End of year report - how can I help ds improve these recurring issues?

(15 Posts)
HeadMeetDesk Wed 01-Jul-15 13:36:14

Ds's end of year report has just dropped though the door. It's not great, and I'm starting to feel a bit frustrated with it all, so I need some advice to help me tackle this in a productive fashion, before he gets home and I just end up being shouty instead blush

I should say that he's only year 7, but it's his second year at the school because they had a 10+ intake. It's independent, and he's there on a bursary, the continuation of which is partly dependent on him maintaining an 'appropriate academic standard'.

The main issue is that he's not doing homework, or he is doing homework but doing it badly, or doing it and then not even handing it in. He has also performed poorly in end of year exams, putting him in the lowest quartile of the year for most subjects (including maths and science). He did a minimum of revision for these, despite my best efforts to engage and reward and encourage. He has been on 'monitoring' for a few weeks (has a form that needs to be signed after every lesson to highlight issues with participation and homework) but even that seems to have made no difference.

His report seems pretty balanced in that they are really encouraging of the stuff he's doing well (and all say he is a delightful chap!) but there's a very strong message coming through that he must do much, much better and get organised. I don't know how to help him do this.

I have always said that I don't expect him to be top of the class, but I absolutely do expect him to put the effort in. I'm wondering if I've made a mistake with the school? I am struggling a bit even with the bursary and tbh I can't help feeling a little fed up that I'm sacrificing stuff and he's making minimal to no effort. But I don't want to move him; it's a great school and he has opportunities there I could never hope to give him.

I don't want to end up getting cross with him. But I am beyond frustrated and worried that, even though it's only year 7, the bad habits are going to get ingrained.

Has anyone got any advice (or stories of lazy unmotivated boys coming good by GCSE?!)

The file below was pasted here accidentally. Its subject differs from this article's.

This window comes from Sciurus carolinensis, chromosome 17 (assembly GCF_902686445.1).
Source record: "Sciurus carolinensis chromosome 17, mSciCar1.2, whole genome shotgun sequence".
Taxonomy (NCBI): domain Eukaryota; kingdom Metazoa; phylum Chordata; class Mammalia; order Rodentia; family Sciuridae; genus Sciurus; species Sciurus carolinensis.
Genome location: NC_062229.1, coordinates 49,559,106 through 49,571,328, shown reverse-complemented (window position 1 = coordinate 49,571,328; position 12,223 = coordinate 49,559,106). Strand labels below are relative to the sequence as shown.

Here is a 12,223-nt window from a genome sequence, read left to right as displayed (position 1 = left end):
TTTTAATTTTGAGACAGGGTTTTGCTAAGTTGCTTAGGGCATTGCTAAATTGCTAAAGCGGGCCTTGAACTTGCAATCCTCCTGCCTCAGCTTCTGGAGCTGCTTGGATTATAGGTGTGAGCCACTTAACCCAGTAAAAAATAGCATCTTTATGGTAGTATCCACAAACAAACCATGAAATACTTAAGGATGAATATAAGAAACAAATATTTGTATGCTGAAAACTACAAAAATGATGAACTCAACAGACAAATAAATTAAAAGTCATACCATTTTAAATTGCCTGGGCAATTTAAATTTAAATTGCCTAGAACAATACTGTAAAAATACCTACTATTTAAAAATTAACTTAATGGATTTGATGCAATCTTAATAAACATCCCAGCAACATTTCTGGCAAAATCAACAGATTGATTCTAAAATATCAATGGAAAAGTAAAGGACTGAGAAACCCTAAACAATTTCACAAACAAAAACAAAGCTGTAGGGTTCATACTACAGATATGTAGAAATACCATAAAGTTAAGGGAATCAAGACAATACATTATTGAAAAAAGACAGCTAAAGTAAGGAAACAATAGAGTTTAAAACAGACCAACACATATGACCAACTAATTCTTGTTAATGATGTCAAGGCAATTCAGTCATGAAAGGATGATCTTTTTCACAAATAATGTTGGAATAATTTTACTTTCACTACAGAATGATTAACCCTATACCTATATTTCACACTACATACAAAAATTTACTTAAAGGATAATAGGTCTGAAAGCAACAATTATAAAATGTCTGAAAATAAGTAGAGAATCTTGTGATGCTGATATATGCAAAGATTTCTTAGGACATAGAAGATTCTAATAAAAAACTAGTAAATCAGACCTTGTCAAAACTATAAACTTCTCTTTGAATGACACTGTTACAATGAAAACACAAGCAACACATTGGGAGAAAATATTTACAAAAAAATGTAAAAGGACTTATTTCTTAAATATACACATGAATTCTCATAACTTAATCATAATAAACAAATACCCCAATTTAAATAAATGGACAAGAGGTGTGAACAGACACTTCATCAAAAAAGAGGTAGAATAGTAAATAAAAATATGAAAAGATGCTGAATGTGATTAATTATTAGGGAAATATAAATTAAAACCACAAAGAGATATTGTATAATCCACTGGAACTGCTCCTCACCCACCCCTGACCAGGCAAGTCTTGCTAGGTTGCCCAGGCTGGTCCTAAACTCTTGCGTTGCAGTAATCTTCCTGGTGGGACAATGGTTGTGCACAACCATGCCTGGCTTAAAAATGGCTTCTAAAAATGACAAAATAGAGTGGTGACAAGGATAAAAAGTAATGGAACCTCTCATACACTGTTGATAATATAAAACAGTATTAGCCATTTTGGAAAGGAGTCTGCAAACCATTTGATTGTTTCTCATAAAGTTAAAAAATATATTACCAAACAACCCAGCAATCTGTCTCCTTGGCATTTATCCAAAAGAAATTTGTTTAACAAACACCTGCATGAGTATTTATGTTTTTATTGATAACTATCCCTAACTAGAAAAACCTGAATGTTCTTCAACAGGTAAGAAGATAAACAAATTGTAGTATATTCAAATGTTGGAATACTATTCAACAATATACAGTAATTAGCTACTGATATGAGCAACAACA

noblegiraffe Wed 01-Jul-15 13:41:52

Does he want to be at the school?

Also, why do you not want to get cross with him? Pissing away this excellent academic opportunity because he can't be arsed is an excellent reason to get cross.

HeadMeetDesk Wed 01-Jul-15 13:48:13

He says he really enjoys school - well, as much as any 12-year-old boy enjoys school grin He's got plenty of friends and has settled in really well.

I don't want to get cross because I've done that already, several times, and it makes no difference to him and I just end up feeling stressed and crappy. I need another strategy. But yes, I do feel as if he's pissing it away at the moment. We could do a hell of a lot with the money I put aside each month.

And then the other part of me thinks he's only just turned 12 and there's still a long way to go...

Bonsoir Wed 01-Jul-15 13:50:22

I actually think that it is easier to give your DC very clear goals ("you need to be in the top 5 of the class") that ambiguous ones ("try your best").

Seeline Wed 01-Jul-15 13:54:39

If the main issue is homework then try working on that.
do you check with him night what HW he has been given, when it has to be handed in etc. I have a white board for my DS which we write it all on for each day so he knows exactly what has to be done by when.
Do you know how long he should be spending on each homework - is he doing that? Does he struggle with the work, or seem unsure about what to do?
What is the handing-in system? How does he forget to do it - can you set up some sort of reminder system?
It does take time. My Ds started also at 10+ and now at the end of his 3rd year he does seem to be getting it! I think the whole organising thing can be a bit much for boys.

Have you spoken to his form tutor/subject teachers to see if they can pin point the exact problem. It would make coming up with some help easier.

HeadMeetDesk Wed 01-Jul-15 14:08:35

He has a planner in which homework is meant to be written, but he 'forgets'. I ask every night what homework he has, but short of emailing his teachers every single day, if he says he doesn't have anything then it's difficult to check until it's too late.

I don't think he really struggles with the work - all his teachers say he more than capable but just cba! He also knows he can ask me or my dp for help any time, and the school provides extra clinics and catch-up sessions etc for kids that feel they need extra help. But even bribery hasn't worked blush

The school is certainly far more academically focused than his state primary and I understand that it's been a big change - but he's two years in now! He knows full well what the expectations are. Encouraging to know that yours didn't get it either until the third year though seeline!

Seeline Wed 01-Jul-15 14:15:00

I use the school computer gateway quite a lot - most of their homework is posted there by the teachers which is really useful. Is there something similar at your school?
With my Ds is wasn't so much he cba'd but that he really didn't seem to know how to work. His primary was very casual, and he was bright so just coasted.

TeenAndTween Wed 01-Jul-15 14:17:11

I would ask that as part of the monitoring the school checks that homework is written down clearly and correctly.
Then you check each day that he has done homework to a good standard.